Journal of eISSN: 2373-4345 JDHODT

Dental Health, Oral Disorders & Therapy
Case Report
Volume 2 Issue 4 - 2015
Tale of Caution –Need for Frozen Section Biopsy in the Management of Oral Submucous Fibrosis
Ramana Reddy KV, Rahul Gogoi*, Priyanka Nath and Sadam Srinivasa Rao
Department of Oral and Maxillofacial Surgery, Army College of Dental Sciences, India
Received: June 12, 2015 | Published: June 19, 2015
*Corresponding author: Rahul Gogoi, Department of Oral and Maxillofacial Surgery, Army College of Dental Sciences, Jawahar Nagar, Secunderabad 500087, India, Tel. no: 7086111262; Email: @
Citation: Reddy RKV, Gogoi R, Nath P, Rao SS (2015) Tale of Caution –Need for Frozen Section Biopsy in the Management of Oral Submucous Fibrosis. J Dent Health Oral Disord Ther 2(4): 00059. 10.15406/jdhodt.2015.02.00059


Oral Sub mucous fibrosis (OSMF) is a precancerous condition with a high malignant potential, which is often overlooked during the management of this condition. The most striking feature of OSMF is reduced mouth opening due to which, there are limitations in performing a proper clinical and Histopathological examination. We report a case of OSMF seeking treatment for severe pain due to multiple dental caries and the importance of frozen section intra-operatively in the management of Oral Sub mucous Fibrosis.

Keywords: Frozen section; Oral sub mucous fibrosis; Exodontia; Trismus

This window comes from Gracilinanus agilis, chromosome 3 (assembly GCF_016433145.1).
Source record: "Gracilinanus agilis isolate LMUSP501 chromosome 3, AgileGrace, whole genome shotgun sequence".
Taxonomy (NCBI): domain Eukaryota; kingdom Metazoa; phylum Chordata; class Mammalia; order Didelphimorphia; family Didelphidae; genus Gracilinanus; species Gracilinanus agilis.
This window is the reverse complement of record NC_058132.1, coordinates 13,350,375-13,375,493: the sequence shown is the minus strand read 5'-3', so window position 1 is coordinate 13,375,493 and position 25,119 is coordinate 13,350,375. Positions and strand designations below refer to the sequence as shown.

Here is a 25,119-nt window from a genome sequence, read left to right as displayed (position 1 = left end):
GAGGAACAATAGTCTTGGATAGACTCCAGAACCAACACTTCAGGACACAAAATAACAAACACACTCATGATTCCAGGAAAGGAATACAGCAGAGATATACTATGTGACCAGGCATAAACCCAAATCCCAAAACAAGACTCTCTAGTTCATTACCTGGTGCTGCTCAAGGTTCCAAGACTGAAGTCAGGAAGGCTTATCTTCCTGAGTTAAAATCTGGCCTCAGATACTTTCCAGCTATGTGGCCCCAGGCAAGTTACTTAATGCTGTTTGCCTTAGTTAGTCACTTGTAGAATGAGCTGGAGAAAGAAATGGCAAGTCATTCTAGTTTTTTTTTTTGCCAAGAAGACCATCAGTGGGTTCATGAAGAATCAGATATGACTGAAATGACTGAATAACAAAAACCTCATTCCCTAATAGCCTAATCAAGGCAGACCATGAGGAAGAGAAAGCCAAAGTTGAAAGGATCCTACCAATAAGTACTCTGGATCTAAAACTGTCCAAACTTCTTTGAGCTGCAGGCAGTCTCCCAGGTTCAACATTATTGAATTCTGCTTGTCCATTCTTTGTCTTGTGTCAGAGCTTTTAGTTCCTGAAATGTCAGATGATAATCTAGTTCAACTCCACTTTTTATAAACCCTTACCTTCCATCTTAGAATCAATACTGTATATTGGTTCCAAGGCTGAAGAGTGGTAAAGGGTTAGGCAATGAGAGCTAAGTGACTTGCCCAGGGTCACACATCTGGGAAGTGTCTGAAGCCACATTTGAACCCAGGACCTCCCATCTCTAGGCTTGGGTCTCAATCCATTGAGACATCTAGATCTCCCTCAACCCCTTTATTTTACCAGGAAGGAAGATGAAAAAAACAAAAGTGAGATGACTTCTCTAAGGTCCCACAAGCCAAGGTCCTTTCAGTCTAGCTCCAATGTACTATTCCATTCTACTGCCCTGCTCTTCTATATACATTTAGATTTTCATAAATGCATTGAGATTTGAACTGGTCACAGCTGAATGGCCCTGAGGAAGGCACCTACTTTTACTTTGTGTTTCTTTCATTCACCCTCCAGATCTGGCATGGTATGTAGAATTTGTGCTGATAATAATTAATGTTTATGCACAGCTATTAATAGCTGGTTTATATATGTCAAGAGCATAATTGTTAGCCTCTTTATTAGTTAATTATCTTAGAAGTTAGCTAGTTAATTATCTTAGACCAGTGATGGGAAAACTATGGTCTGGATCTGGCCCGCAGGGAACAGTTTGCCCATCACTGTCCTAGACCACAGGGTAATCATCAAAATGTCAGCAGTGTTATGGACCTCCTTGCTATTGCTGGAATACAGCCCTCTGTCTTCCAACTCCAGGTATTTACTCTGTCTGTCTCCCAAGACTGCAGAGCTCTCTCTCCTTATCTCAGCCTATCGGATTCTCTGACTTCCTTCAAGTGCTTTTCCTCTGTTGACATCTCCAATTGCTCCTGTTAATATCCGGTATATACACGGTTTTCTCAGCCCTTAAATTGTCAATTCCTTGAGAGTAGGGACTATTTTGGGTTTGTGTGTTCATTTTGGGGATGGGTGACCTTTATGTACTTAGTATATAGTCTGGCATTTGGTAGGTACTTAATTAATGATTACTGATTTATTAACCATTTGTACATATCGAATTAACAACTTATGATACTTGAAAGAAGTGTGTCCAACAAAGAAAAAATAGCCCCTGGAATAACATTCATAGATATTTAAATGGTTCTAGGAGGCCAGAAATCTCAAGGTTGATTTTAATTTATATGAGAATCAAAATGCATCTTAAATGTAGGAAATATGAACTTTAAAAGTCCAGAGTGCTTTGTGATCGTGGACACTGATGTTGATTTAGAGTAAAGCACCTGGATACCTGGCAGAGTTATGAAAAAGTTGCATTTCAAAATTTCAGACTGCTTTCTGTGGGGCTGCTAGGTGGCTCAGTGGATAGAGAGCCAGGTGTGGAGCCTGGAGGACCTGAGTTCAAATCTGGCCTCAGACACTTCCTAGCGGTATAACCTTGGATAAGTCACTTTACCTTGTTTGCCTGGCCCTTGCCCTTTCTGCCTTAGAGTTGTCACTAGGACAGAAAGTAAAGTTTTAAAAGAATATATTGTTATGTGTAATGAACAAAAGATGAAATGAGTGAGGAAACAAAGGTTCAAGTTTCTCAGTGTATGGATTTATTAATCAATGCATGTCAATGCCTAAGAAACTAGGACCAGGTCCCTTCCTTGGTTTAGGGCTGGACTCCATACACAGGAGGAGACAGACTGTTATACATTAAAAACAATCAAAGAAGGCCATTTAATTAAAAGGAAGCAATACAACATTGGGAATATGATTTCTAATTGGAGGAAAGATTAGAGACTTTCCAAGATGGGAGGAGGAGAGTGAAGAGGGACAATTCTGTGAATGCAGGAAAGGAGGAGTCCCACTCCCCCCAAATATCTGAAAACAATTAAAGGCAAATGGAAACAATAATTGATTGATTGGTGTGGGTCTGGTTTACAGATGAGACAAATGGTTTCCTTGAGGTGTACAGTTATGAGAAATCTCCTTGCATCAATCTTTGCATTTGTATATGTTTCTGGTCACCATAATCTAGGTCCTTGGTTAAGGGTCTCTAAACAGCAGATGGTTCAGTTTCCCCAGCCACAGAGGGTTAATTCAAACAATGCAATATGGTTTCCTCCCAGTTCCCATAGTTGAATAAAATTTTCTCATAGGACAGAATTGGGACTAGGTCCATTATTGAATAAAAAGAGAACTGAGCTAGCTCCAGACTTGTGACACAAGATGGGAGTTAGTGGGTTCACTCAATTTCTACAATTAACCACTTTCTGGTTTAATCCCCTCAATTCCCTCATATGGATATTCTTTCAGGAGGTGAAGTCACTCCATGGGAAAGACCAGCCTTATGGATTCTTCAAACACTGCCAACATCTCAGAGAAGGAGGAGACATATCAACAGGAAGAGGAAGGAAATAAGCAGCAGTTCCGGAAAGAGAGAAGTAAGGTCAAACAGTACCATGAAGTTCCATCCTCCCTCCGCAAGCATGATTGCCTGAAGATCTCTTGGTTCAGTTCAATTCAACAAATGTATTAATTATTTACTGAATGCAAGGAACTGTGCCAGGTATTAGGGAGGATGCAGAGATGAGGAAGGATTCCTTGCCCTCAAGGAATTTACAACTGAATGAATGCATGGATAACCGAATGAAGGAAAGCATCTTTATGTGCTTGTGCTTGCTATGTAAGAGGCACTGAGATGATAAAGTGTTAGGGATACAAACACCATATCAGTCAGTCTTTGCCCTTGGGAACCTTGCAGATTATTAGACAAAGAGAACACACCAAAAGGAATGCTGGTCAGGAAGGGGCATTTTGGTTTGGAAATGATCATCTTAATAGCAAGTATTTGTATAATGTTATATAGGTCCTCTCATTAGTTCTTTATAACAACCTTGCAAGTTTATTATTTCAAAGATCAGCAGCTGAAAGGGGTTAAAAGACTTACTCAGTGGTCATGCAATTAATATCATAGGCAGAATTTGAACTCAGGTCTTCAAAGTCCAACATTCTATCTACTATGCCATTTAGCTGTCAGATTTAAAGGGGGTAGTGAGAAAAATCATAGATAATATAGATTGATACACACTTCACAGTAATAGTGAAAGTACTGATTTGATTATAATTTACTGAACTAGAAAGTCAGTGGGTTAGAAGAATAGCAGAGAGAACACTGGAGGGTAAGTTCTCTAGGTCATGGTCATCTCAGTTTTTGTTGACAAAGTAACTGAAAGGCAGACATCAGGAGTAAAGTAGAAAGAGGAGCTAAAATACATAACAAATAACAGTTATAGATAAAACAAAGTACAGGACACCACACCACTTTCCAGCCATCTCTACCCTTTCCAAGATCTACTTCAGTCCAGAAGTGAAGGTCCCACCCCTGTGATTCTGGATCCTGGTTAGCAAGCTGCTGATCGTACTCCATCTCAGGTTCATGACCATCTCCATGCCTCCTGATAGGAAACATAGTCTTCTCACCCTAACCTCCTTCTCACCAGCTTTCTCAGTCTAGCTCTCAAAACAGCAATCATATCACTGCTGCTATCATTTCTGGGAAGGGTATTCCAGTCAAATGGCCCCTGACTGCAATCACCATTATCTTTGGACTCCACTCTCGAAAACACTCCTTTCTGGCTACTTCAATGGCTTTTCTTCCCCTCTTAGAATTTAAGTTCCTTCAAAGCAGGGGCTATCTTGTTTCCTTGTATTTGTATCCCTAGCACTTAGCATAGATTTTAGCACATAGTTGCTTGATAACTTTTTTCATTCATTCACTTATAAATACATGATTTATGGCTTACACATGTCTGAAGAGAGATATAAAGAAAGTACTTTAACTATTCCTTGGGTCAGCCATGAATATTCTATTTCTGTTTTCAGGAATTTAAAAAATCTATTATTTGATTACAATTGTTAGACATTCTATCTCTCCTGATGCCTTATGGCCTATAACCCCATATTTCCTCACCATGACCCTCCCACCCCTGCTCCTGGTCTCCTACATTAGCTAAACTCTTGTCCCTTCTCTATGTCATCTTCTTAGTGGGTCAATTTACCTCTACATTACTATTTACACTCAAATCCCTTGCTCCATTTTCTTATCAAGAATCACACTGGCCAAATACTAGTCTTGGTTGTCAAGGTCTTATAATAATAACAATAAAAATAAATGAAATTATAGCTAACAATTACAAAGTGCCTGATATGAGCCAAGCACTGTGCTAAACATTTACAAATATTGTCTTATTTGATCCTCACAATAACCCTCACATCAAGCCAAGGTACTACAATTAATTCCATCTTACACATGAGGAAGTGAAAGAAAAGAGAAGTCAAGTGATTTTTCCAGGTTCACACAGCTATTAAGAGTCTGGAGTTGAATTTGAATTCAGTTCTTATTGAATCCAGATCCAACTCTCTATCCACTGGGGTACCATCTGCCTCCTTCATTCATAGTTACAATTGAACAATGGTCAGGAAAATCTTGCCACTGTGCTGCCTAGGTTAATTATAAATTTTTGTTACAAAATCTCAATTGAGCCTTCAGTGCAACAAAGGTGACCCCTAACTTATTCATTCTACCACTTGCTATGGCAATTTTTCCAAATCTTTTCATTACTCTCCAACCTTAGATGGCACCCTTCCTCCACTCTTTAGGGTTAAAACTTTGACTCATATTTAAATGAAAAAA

OSMF: Oral Sub Mucous Fibrosis; WHO: World Health Organization


Oral Sub mucous Fibrosis (OSMF) is a chronic, progressive, debilitating precancerous condition with a high malignant transformation potential of 7 – 30 per cent [1]. OSMF is always associated with juxtaepithelial inflammation followed by fibrotic changes in the oral mucosa leading to stiffness of the oral mucosa and trismus. This condition is multifactorial in origin with high predilection for areca nut/betel quid consumers, a habit found most frequently among the South Asian population [2]. World Health Organization (WHO) definition of precancerous condition “a generalized pathological state of the oral mucosa associated with a significantly increased risk of cancer” [3] highlights the distressing nature of OSMF as a precancerous condition. The problem is compounded due to limited mouth opening which reduces the possibility of early diagnosis of cancer, clinically as well as histopathologically [4]. Over the past six decades numerous medical and surgical techniques have been described in the management of OSMF, to provide symptomatic relief and increase mouth opening; however its malignant potential is often neglected during its management, which may prove to be a fatal error.

Case Report